Many people pass off the Berger cookie as kissing cousin to the New York deli classic Black and White. Both desserts aredome-shaped, cakey cookies with icing covering their inverted, flattened bottoms. But any familial relations between these two treats begin and end with the unfrosted cookie, which, in both cases has the mouth feel and texture of a vanilla wafer crossed with sponge cake. For one thing, the cookie in the Black and White — which outsells Bergers by 50 percent in local Giant stores, according to sales figures — gets equal billing. When you bite into the Black and White, you’re tasting cookie as much as you are the thin, symmetrical veneer of chocolate and vanilla icing. Not so with the Berger cookie. “A chocolate delivery vehicle” is how one food blogger refers to the cookie half of the Berger.

Few other cookies out there have built their reputation on just one appealing feature. Bloggers who have carefully tried to replicate the Berger insist that the slightly grainy, ganache-dense frosting made with fudge measures a good half-inch. “Here’s the thing about Bergers,” says Duff Goldman, the high-profile owner of Baltimore’s renowned bakery Charm City Cakes and star of the Food Network’s past hit show “Ace of Cakes.” “It’s all about the ratio. ... The cookie’s, like, 96 percent frosting.”

There’s more truth beneath Goldman’s hyperbole than one might think. The cookie itself is wider than its spotlight-grabbing fudgy sidekick. But the sheer girth of frosting so commands attention that it’s difficult to focus on anything else. The intensity of this mound of chocolate as thick as Play-Doh has most often elicited these words in the blogosphere: “addictive” and “crack.” Perhaps nowhere is this ensnaring effect of Bergers better translated than on the Web site for King Arthur Flour, the Vermont-based company that produces some of the most highly touted flours and baking classes in the culinary world. A fan of King Arthur’s Berger recipe, shared on the site’s Baking Banter blog, commented, “I have SEVERELY restricted my eating habits to not include really any sweets.” Berger cookies excepted. To satiate her desire while sticking to her diet, she decided to cut each Berger cookie in the box into quarters. “I made [Fridays] my day to have just one slice of the cookie. … By the time I [finish the box] it would be 12 months from now.”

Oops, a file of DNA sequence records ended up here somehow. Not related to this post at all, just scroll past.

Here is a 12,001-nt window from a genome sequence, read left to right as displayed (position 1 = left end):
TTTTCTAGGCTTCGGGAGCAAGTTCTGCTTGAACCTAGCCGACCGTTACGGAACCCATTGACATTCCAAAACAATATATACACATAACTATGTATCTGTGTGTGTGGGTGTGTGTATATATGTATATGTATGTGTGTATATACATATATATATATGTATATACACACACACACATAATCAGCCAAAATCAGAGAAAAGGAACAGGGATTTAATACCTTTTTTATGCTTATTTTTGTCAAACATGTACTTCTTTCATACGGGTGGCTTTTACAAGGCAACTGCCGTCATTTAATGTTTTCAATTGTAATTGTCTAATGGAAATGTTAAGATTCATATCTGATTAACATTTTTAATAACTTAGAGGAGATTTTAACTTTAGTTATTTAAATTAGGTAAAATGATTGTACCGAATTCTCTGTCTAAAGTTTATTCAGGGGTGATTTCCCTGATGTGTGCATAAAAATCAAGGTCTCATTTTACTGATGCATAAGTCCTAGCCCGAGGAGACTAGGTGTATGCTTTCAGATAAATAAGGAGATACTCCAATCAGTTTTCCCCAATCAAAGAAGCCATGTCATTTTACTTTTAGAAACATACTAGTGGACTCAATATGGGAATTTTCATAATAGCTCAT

Lesson Two: Cookie as metaphor

Critics of the cookie bemoan its buxom excess, its ingredients — which include hydrogenated oils, margarine and corn syrup — and its packaged “Hostess” taste, as one detractor described it. But all of this misses the point. A Berger cookie has to be approached like a Natty Boh beer, another iconic delicacy long associated with Baltimore that has as much body and flavor as Budweiser.

In other words, the deeply rooted sense of place embodied in the Berger trumps its shortcomings. That regional flavor is one of the reasons that King Arthur Flour blogger PJ Hamel re-created the recipe twice on the company’s highly popular recipe page. “I liked that this cookie is not only specific to a city but to one bakery.”